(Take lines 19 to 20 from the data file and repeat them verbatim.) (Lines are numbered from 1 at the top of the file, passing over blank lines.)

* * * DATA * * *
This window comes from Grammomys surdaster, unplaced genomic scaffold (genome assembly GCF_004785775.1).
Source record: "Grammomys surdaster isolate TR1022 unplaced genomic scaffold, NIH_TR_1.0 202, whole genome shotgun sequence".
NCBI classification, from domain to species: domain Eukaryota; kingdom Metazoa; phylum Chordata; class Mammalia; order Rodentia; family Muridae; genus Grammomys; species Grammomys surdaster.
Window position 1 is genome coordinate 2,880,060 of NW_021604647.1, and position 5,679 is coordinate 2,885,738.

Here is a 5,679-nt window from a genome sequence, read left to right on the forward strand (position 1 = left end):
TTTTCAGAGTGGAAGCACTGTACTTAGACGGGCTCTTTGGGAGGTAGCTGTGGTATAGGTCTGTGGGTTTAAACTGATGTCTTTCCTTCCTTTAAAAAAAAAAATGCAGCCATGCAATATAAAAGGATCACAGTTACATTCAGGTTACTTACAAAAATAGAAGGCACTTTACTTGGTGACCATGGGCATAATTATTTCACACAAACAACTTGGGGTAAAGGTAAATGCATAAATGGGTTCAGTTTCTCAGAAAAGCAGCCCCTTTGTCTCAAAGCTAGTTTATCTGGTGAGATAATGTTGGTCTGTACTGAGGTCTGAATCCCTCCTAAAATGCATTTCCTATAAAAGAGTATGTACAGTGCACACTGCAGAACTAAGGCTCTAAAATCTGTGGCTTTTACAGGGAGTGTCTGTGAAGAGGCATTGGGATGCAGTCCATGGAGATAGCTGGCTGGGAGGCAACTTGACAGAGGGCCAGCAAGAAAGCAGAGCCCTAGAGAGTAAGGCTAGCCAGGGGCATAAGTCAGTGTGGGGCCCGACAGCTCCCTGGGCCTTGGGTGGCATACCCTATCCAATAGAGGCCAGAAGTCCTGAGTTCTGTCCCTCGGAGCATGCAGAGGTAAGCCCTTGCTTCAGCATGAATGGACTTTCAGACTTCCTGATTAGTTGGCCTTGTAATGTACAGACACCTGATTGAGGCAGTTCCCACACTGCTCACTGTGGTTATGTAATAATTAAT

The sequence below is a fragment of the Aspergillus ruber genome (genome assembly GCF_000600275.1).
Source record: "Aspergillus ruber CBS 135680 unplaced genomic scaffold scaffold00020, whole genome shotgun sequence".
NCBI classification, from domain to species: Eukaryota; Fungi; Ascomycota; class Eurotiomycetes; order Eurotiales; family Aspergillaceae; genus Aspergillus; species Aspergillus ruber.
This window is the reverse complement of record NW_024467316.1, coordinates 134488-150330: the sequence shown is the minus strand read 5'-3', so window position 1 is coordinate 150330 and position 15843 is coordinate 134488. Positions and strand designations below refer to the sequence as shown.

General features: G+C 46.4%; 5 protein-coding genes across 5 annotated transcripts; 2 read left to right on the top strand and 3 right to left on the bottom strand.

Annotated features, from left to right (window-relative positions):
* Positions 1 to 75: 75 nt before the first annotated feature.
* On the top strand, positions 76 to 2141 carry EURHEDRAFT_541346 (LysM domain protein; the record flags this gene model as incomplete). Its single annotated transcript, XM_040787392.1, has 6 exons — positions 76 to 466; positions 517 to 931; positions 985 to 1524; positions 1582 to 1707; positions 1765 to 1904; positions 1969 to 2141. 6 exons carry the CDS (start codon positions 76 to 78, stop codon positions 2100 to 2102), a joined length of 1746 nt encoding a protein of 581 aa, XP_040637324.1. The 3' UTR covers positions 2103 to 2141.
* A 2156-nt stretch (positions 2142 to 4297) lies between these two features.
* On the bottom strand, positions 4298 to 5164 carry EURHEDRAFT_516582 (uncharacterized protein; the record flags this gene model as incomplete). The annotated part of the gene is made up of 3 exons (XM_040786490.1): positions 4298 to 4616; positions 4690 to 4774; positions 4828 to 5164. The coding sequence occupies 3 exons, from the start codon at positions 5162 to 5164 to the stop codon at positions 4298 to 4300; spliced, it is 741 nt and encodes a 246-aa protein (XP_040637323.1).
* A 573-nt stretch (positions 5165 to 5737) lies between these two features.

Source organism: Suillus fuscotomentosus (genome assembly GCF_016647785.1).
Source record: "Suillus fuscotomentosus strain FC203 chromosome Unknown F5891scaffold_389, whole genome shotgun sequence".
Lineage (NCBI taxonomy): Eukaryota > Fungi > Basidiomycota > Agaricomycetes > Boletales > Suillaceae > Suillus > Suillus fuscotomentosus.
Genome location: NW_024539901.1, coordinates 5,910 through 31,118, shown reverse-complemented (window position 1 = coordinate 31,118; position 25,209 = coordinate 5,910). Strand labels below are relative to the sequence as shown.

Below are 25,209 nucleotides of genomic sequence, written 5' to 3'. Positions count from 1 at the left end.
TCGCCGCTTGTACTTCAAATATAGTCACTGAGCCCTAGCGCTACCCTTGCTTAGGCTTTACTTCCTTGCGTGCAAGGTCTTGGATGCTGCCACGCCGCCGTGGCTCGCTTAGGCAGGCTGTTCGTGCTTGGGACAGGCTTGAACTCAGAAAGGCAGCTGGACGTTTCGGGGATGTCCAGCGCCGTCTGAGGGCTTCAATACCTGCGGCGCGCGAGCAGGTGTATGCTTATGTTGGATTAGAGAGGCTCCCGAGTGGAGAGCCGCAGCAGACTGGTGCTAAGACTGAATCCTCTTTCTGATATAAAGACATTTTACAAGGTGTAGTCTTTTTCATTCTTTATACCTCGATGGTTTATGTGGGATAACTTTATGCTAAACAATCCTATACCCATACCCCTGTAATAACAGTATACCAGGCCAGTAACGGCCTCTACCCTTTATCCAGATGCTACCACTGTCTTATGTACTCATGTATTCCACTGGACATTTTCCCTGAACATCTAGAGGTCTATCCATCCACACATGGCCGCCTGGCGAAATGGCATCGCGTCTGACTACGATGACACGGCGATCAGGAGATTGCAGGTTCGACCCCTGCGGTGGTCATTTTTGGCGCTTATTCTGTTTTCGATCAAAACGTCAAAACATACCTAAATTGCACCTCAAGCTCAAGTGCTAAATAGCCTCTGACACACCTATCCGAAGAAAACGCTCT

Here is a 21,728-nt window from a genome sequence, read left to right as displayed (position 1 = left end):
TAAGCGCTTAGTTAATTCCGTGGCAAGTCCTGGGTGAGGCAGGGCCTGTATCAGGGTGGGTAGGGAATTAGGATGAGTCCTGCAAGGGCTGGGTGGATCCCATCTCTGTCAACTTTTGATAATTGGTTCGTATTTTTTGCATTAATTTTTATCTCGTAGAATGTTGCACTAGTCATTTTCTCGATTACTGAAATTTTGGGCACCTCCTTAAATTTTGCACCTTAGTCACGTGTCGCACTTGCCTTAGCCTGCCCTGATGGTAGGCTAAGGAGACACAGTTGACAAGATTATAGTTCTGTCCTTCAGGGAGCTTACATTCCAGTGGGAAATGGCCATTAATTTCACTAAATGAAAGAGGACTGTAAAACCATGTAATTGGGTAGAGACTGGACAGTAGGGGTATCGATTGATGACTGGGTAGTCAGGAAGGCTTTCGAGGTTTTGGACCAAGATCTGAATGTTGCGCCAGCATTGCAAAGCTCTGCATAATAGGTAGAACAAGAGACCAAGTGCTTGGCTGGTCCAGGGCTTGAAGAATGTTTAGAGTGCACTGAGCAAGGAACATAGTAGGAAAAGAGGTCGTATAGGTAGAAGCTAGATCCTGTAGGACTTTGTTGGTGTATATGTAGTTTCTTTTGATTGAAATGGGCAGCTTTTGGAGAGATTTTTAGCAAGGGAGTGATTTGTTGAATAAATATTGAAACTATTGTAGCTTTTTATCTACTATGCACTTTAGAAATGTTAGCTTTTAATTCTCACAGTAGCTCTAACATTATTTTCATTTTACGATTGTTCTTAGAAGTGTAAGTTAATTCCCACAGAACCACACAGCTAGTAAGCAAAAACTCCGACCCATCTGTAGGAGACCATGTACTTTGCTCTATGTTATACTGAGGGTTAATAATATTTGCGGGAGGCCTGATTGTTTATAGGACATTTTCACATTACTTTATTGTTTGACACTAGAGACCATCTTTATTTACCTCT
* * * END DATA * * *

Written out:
Source record: "Suillus fuscotomentosus strain FC203 chromosome Unknown F5891scaffold_389, whole genome shotgun sequence".
Lineage (NCBI taxonomy): Eukaryota > Fungi > Basidiomycota > Agaricomycetes > Boletales > Suillaceae > Suillus > Suillus fuscotomentosus.